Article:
Sunday, April 12, 2009

Skipping Easter


For 24 years, I've been going to church on Easter Sunday. Christians call it 'Resurrection Sunday.' It's probably the most important day of the year for Christians, because we remember how Christ beat death once and for all by coming back to life three days after his brutal crucifixion. It's a cornerstone event in the history of the church, one that happened 2000 years ago on the 2nd Sunday in April... approximately.

But I slept until 11:30 today. I didn't go to church. It's Easter and I'm sitting in my underwear on the living room couch watching Poltergeist. Have I lost my faith? Don't I care about Christ's glorious resurrection anymore?

I went out into storage to find our antennae, because the Celtics are playing the Cavs this afternoon. I haven't watched TV in weeks, but Easter Sunday seems like the perfect day to zone out. The Bulls have a shot at the 6th spot in the playoffs, and I haven't cared about basketball since 8th grade. I don't know what the outcome of these games will be, but I've heard the story of the empty tomb about a million times. Hearing it again isn't going to make me a holier person.

And this is my main beef this Easter, a lot of people started sounding a little more pious this past week. They quote more Bible verses and publicly thank God for their blessings. They're inspired by the power of the gospel. But outside of the first week of April, they'll sound just like anybody else, complaining about their jobs and talking shit behind people's backs.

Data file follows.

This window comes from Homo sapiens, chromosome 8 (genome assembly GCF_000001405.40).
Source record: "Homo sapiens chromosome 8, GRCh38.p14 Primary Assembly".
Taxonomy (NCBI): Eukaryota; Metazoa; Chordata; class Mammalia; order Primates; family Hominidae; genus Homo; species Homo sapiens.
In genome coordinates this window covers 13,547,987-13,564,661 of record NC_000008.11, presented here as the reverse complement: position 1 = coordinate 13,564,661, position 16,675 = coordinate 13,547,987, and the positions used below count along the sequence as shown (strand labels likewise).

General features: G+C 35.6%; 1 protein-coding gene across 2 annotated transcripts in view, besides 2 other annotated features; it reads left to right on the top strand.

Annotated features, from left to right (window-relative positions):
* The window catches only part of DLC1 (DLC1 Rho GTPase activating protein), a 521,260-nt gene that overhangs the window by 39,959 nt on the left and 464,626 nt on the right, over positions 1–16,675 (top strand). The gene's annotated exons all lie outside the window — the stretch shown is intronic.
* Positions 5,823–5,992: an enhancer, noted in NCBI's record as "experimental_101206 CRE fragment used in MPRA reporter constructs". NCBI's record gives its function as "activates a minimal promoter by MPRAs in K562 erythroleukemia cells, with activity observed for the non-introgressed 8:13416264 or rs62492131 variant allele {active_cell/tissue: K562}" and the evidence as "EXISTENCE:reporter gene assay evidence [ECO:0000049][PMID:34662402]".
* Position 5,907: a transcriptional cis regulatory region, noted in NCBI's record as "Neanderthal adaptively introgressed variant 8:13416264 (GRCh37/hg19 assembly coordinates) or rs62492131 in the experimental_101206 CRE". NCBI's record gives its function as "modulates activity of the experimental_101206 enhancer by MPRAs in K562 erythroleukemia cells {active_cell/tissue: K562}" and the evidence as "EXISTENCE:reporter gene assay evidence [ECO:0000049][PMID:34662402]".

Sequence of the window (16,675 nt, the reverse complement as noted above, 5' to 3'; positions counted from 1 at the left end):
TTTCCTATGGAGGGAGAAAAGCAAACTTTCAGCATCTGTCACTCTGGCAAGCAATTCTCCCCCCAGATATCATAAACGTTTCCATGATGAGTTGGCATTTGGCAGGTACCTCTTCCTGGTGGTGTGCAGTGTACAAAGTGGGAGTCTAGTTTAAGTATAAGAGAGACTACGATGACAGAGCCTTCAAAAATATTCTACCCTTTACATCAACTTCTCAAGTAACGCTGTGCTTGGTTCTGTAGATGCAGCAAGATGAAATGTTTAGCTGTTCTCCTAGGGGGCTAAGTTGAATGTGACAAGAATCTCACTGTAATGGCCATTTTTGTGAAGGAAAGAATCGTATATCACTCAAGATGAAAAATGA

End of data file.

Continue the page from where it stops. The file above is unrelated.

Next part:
There are two problems here. One, is the people. There's nothing wrong with feeling inspired, this is actually a good thing, but inspiration shouldn't be a yearly engagement. Inspiration should constantly move people to live better lives. The individual shouldn't stop here at Easter, but should live every day humbly, especially those days following Resurrection Sunday. Because what it comes down to is this: Easter is just a day like any other. The sun comes up, and the sun goes down. If a child goes hungry on Easter, it doesn't make the pangs any softer if the child knows about Jesus.

The other problem is the church calendar. What is the church doing for the rest of the year that they're not inspiring people to quote Bible verses in facebook updates and twitter feeds? You won't see anybody "gettin' holy" on Independence Day. No, it takes passion week to get these "Christians" talking holy. And should the church even have this emotional effect during the Easter season? How about instead of getting them amped up, actually sobering people up? Sure, on Good Friday dim the lights and act somber about the crucifixion, only to smile and wear pastel two days later. It's an emotional ploy, every year.

I refuse to feel guilty. I am not going to church today, and that doesn't take anything away from what Christ did 2000 years ago. I will reflect on him by writing this cynical blog post. I will not let Christendom sway me.

So no, I haven't lost my faith. If anything, I take my faith more seriously than ever these days. Maybe skipping church today is a protest against the hypocrisy of Easter. This truly is an important day, but a day that should transcend the rest of the year and inspire Christians to love each other and their neighbors.

My 24-year streak is over. I'm less holy today, but I'm not going to front on the holiest day of the year.

1 comment:

The Great I'm Not said...

I've always asked the question if you truly believe in heaven & hell and that as a Christian the only thing that matters is living for Christ and witnessing to lost souls. THEN WHY THE HELL WOULD YOU EVEN CONSIDER GETTING A 9 TO 5 JOB.